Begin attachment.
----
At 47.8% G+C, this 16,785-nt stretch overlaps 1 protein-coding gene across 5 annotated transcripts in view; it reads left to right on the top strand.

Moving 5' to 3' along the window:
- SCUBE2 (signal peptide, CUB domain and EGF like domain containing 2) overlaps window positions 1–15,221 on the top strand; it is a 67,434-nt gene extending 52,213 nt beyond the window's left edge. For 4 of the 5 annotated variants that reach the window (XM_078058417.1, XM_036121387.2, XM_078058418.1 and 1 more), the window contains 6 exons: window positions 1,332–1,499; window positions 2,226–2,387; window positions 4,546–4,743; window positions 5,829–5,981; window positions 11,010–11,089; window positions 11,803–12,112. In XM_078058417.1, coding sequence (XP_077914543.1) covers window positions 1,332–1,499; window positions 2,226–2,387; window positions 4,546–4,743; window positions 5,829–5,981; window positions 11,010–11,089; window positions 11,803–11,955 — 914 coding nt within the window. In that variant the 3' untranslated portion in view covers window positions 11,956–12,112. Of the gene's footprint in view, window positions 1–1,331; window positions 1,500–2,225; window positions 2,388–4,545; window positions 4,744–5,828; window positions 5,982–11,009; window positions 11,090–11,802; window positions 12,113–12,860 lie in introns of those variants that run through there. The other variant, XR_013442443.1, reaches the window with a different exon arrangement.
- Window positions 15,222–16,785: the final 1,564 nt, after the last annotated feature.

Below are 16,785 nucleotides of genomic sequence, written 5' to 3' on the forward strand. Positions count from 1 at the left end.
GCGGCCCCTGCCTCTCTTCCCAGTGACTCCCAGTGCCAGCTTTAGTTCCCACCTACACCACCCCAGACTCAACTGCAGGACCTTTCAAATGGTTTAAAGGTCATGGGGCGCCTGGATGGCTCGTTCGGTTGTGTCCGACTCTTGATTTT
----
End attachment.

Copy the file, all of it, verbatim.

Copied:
At 47.8% G+C, this 16,785-nt stretch overlaps 1 protein-coding gene across 5 annotated transcripts in view; it reads left to right on the top strand.

Moving 5' to 3' along the window:
- SCUBE2 (signal peptide, CUB domain and EGF like domain containing 2) overlaps window positions 1–15,221 on the top strand; it is a 67,434-nt gene extending 52,213 nt beyond the window's left edge. For 4 of the 5 annotated variants that reach the window (XM_078058417.1, XM_036121387.2, XM_078058418.1 and 1 more), the window contains 6 exons: window positions 1,332–1,499; window positions 2,226–2,387; window positions 4,546–4,743; window positions 5,829–5,981; window positions 11,010–11,089; window positions 11,803–12,112. In XM_078058417.1, coding sequence (XP_077914543.1) covers window positions 1,332–1,499; window positions 2,226–2,387; window positions 4,546–4,743; window positions 5,829–5,981; window positions 11,010–11,089; window positions 11,803–11,955 — 914 coding nt within the window. In that variant the 3' untranslated portion in view covers window positions 11,956–12,112. Of the gene's footprint in view, window positions 1–1,331; window positions 1,500–2,225; window positions 2,388–4,545; window positions 4,744–5,828; window positions 5,982–11,009; window positions 11,090–11,802; window positions 12,113–12,860 lie in introns of those variants that run through there. The other variant, XR_013442443.1, reaches the window with a different exon arrangement.
- Window positions 15,222–16,785: the final 1,564 nt, after the last annotated feature.

Below are 16,785 nucleotides of genomic sequence, written 5' to 3' on the forward strand. Positions count from 1 at the left end.
GCGGCCCCTGCCTCTCTTCCCAGTGACTCCCAGTGCCAGCTTTAGTTCCCACCTACACCACCCCAGACTCAACTGCAGGACCTTTCAAATGGTTTAAAGGTCATGGGGCGCCTGGATGGCTCGTTCGGTTGTGTCCGACTCTTGATTTT